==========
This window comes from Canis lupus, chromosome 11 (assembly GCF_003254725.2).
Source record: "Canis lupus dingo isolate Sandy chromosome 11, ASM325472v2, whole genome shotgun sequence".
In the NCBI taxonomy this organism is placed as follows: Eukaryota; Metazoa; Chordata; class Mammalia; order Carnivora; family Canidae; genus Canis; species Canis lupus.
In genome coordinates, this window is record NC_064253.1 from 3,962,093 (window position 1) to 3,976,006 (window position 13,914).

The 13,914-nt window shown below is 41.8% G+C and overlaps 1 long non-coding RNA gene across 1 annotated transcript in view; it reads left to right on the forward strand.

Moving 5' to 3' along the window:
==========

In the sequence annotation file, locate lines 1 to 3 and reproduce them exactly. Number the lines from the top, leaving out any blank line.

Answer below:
This window comes from Canis lupus, chromosome 11 (assembly GCF_003254725.2).
Source record: "Canis lupus dingo isolate Sandy chromosome 11, ASM325472v2, whole genome shotgun sequence".
In the NCBI taxonomy this organism is placed as follows: Eukaryota; Metazoa; Chordata; class Mammalia; order Carnivora; family Canidae; genus Canis; species Canis lupus.